Just before COVID-19 forced millions of people to adjust to a new normal, Terri Roberts-Leonard was already adjusting to her own new normal as the adoptions of her three kids were finalized.
The director of diversity and inclusion and her husband welcomed their kids home in January, two siblings through the Indiana Department of Child Services and one through a private adoption agency.
As Roberts-Leonard spent more and more time at home with her kids from staying home due to the pandemic, she realized adoption was an aspect of diversity and inclusion that isn’t talked about a lot.
“In the work that I do with diversity, equity and inclusion and those topics, a lot of times people automatically think of race, religion, gender identity, things like that,” she said. “But they don’t think about that type of diversity.”
So, she decided to take her newfound time working from home and begin on a children’s book. Now, just a few months later, “Danda the Panda: Welcome to My World” is available on Amazon.
Roberts-Leonard said the hardest part was learning the process of taking a book from just an idea to holding it in your hands.
“A lot of people think you just get with these big publishing companies and they give you these large advances,” she said. “Learning the ropes and all of those things was the more challenging thing.”
After she came up with the idea for the book, she contacted a former student of hers from when she worked Ball State, Lucas Smith, and asked if he would illustrate the book for her.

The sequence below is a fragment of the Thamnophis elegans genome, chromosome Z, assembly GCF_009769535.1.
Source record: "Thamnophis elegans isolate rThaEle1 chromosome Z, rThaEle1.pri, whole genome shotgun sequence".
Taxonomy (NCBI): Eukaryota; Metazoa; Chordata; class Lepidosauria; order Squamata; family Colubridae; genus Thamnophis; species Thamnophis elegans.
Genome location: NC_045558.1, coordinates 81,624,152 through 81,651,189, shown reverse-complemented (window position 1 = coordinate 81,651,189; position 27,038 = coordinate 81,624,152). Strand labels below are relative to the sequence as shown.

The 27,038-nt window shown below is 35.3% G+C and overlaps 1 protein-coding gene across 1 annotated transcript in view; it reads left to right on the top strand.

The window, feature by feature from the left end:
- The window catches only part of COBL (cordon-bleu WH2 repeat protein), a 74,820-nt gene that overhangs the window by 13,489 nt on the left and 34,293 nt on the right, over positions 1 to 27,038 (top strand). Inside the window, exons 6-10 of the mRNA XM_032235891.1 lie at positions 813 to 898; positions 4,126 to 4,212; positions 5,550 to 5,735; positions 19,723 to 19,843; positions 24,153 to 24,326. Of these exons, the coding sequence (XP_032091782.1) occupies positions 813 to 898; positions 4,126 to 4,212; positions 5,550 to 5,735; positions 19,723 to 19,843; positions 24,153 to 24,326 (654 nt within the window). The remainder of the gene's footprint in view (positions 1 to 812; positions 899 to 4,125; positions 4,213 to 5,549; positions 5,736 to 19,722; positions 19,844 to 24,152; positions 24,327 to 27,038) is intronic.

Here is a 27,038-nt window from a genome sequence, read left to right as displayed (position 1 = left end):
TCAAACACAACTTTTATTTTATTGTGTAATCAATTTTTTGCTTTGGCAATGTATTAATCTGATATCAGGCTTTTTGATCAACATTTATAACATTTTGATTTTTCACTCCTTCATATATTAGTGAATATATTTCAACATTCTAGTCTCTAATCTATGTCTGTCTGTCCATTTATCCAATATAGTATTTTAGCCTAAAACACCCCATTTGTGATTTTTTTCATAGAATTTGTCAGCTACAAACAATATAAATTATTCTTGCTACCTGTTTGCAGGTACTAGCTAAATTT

She then contacted Barry Hawkins, a former colleague of hers who recently published his own book, to see what publishing company he used.
“It got me to thinking, maybe this is something that I could do that would be something to kind of leave a legacy for my children,” Roberts-Leonard said.
She used the same publishing company as Hawkins, which was Keen Vision Publishing, a company that helps authors self-publish their books.
“Danda the Panda: Welcome to My World” is an overview and introduction to Danda, the main character, and her family.
If the book is successful, Roberts-Leonard wants to turn “Danda the Panda” into a series and publish more books on different diversity and inclusion topics, including adoption and bullying.
Although her kids, Jalyn, 6, Justin, 5, and Jordan, 11 months, don’t fully understand adoption yet, Roberts-Leonard said the book still normalizes and destigmatizes it for them, and any other children who pick up the book.
“It’s even more important for kids who aren’t adopted, its a part of that normalization and then it’s not a big deal,” she said.
Roberts-Leonard said seeing diversity in the everyday world is a big part of normalizing those difficult topics for children and adults alike.
“When we’re so young everything is great and we’re all friends. But as we get older, somewhere along the line we get this thought in our head that we have to conform,” she said “There’s nothing wrong with being who you are, and that’s OK.”